Due east of Colorado Springs, there is an unincorporated community representing an array of people and lifestyles. The old-timers are a fiercely independent lot. People who moved to the community in the 1990s longed for that same independence when they traded city life for wide-open spaces. Today, newcomers, who are arriving at an 11-percent growth rate per year, are challenging the ideals of what made Falcon a perfect hide-out for those who had no desire for urban density, neighborhood covenants and government rule.
Despite growing pains and varying opinions about development and, old-timers, pre-21st century residents and newcomers were brought together May 8 for a first-of-its-kind event, sponsored by Purina and hosted by old-timers Ammie and Shannon Vincent, owners of Farmer Jim’s, a long-standing Falcon feed and general store.
Falcon High School was the site of the pet extravaganza/business exposition featuring animal-related programs and local entrepreneurs. The talk among visitors and vendors milling around the business booths was a mixed bag, including tips on caring for goats, issues related to development and local politics, which included another old-timer, Lisa Day, seeking signatures from registered Republicans to secure husband Jim Day’s spot on the November ballot for county commissioner.
Two baby goats and three tiny kittens shared the spotlight with a beautifully coifed rabbit who sat quietly while his owner spun his fur on a spinning wheel, teaching the audience about the origins of bunny fur-lined hats and sweaters. Meanwhile, new Falcon business owners, such as the publishers of Falcon’s new monthly newspaper, The New Falcon Herald, chiropractors Rob and Francine Palmer and Glenn McIntosh, owner of Springs Promotionals (logo imprints, specialty items, screen printing, etc.) intercepted more than 200 people during the noon to 6 p.m. expo. The youngest entrepreneur was 11-year-old Brittany Asbjornsen, who creates and sells beaded bracelets and necklaces for animals and humans.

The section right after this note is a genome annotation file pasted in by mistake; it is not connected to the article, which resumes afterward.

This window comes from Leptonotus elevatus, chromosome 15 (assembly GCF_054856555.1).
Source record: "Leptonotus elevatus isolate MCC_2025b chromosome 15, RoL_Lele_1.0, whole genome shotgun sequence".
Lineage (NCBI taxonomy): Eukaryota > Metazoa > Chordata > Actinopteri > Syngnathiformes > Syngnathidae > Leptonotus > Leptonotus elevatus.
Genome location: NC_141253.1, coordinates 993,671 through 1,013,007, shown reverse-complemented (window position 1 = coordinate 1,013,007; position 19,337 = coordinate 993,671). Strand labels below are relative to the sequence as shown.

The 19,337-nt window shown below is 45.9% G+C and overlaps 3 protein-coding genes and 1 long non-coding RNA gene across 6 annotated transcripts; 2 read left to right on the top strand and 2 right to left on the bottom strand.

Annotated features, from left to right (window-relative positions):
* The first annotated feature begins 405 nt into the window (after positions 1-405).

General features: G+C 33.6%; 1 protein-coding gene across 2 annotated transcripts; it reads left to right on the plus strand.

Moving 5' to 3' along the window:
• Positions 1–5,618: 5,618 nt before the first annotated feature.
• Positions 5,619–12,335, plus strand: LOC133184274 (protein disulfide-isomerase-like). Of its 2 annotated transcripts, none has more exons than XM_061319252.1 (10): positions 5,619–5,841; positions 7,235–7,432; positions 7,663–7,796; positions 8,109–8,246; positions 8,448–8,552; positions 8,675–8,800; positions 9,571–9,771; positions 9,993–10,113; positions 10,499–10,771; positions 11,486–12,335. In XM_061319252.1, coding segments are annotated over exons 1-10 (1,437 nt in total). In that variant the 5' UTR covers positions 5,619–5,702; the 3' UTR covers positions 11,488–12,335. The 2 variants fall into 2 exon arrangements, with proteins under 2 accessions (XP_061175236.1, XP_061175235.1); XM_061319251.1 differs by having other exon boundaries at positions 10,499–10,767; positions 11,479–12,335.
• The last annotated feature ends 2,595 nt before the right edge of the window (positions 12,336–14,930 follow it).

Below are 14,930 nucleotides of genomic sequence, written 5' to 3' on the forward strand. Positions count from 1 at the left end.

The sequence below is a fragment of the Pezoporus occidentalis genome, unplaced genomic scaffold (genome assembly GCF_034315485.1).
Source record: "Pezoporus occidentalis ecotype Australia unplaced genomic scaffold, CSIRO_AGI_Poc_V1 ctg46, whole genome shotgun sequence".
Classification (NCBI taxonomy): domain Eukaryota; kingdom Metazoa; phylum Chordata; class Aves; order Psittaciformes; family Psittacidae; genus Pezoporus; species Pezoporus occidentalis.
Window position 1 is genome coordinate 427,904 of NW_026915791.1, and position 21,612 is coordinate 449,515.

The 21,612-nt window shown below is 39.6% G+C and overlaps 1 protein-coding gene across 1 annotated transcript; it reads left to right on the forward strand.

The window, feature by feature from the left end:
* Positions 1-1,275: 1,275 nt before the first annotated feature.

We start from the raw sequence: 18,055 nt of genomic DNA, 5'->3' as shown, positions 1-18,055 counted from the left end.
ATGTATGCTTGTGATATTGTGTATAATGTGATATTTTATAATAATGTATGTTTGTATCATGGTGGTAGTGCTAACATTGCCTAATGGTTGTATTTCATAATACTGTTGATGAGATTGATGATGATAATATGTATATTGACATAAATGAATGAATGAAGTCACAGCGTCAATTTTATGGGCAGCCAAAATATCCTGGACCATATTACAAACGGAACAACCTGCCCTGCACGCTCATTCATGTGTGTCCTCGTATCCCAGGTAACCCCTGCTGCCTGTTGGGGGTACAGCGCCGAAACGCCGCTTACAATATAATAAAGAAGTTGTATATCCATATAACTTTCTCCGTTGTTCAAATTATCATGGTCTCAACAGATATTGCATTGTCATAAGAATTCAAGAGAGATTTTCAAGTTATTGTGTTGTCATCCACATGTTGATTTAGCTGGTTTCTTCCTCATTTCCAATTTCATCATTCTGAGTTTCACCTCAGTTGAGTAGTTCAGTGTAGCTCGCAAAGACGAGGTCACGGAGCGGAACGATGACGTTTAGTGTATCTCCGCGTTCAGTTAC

Front Range Equine Rescue volunteers grilled hamburgers while dog agility and obedience demonstrations captivated the crowd. Miniature horses and Arabian breeds awed spectators by prancing around the school’s parking lot and football field.
Veterinarians Dr. Jim Friedly and Dr. Anita Baker talked about animal acupuncture and how to choose a puppy. Megan Bryant, an animal nutritionist with Purina, presented information about equine nutrition. Nonprofit animal organizations, including the Humane Society of the Pikes Peak Region, promoted causes, including spaying and neutering, donkey, horse and dog and cat rescue, and puppy training.
Comments from attendees and vendors were positive.
“This was an excellent opportunity to make people aware that we train and breed Arabian horses,” said Holly Reuter, owner of Holly Arabians.
Mark Wittrup, a realtor with Rawhide Realty, said he thought everything went well for a first-time event. “There were a lot of people, and I think everyone had a good time,” he said.
Lisa Day, the political advocate for husband Jim, said she “thought it was a great turnout and there were a lot of fun activities and informational programs.” And host Ammie Vincent said that she thinks the event “will be bigger and better next year.”
And, as Falcon’s growth continues, that prediction is more than likely to come true. No matter the lifestyle, from cowboy independent to urban dweller independent, or the opinions, from water issues to commercial growth, the Falcon festivities brought the neighbors of this burgeoning community together in an old-timer’s spirit of camaraderie and friendly discussion.